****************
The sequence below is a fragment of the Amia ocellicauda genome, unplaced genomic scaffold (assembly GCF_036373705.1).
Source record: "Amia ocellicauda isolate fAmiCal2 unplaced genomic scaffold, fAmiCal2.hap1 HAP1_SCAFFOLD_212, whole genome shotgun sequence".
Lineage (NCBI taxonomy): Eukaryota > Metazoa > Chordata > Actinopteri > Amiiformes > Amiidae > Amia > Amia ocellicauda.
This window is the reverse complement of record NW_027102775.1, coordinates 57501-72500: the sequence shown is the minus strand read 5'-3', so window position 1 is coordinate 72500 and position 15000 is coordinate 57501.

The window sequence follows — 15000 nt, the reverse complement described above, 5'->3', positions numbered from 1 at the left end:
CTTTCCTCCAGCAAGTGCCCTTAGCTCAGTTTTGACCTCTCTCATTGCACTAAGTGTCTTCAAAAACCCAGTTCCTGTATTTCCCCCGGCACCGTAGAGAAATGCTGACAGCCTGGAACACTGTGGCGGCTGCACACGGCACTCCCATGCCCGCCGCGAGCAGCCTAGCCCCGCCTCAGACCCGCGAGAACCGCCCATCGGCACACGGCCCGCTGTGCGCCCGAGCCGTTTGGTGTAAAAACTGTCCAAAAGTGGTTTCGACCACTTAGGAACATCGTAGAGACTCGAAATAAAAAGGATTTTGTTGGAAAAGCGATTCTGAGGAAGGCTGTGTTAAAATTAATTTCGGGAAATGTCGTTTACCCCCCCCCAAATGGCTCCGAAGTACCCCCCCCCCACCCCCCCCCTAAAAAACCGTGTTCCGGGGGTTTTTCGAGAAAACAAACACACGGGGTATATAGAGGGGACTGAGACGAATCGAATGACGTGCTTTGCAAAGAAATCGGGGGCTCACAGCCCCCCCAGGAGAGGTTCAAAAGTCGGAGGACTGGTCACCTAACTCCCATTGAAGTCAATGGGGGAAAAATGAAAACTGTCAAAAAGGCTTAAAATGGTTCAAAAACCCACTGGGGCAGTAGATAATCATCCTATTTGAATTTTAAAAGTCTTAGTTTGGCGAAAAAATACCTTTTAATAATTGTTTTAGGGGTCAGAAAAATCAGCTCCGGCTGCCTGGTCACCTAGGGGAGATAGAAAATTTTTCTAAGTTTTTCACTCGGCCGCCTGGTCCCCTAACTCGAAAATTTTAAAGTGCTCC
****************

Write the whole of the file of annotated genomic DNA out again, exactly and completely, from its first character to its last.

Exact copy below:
The sequence below is a fragment of the Amia ocellicauda genome, unplaced genomic scaffold (assembly GCF_036373705.1).
Source record: "Amia ocellicauda isolate fAmiCal2 unplaced genomic scaffold, fAmiCal2.hap1 HAP1_SCAFFOLD_212, whole genome shotgun sequence".
Lineage (NCBI taxonomy): Eukaryota > Metazoa > Chordata > Actinopteri > Amiiformes > Amiidae > Amia > Amia ocellicauda.
This window is the reverse complement of record NW_027102775.1, coordinates 57501-72500: the sequence shown is the minus strand read 5'-3', so window position 1 is coordinate 72500 and position 15000 is coordinate 57501.

The window sequence follows — 15000 nt, the reverse complement described above, 5'->3', positions numbered from 1 at the left end:
CTTTCCTCCAGCAAGTGCCCTTAGCTCAGTTTTGACCTCTCTCATTGCACTAAGTGTCTTCAAAAACCCAGTTCCTGTATTTCCCCCGGCACCGTAGAGAAATGCTGACAGCCTGGAACACTGTGGCGGCTGCACACGGCACTCCCATGCCCGCCGCGAGCAGCCTAGCCCCGCCTCAGACCCGCGAGAACCGCCCATCGGCACACGGCCCGCTGTGCGCCCGAGCCGTTTGGTGTAAAAACTGTCCAAAAGTGGTTTCGACCACTTAGGAACATCGTAGAGACTCGAAATAAAAAGGATTTTGTTGGAAAAGCGATTCTGAGGAAGGCTGTGTTAAAATTAATTTCGGGAAATGTCGTTTACCCCCCCCCAAATGGCTCCGAAGTACCCCCCCCCCACCCCCCCCCTAAAAAACCGTGTTCCGGGGGTTTTTCGAGAAAACAAACACACGGGGTATATAGAGGGGACTGAGACGAATCGAATGACGTGCTTTGCAAAGAAATCGGGGGCTCACAGCCCCCCCAGGAGAGGTTCAAAAGTCGGAGGACTGGTCACCTAACTCCCATTGAAGTCAATGGGGGAAAAATGAAAACTGTCAAAAAGGCTTAAAATGGTTCAAAAACCCACTGGGGCAGTAGATAATCATCCTATTTGAATTTTAAAAGTCTTAGTTTGGCGAAAAAATACCTTTTAATAATTGTTTTAGGGGTCAGAAAAATCAGCTCCGGCTGCCTGGTCACCTAGGGGAGATAGAAAATTTTTCTAAGTTTTTCACTCGGCCGCCTGGTCCCCTAACTCGAAAATTTTAAAGTGCTCC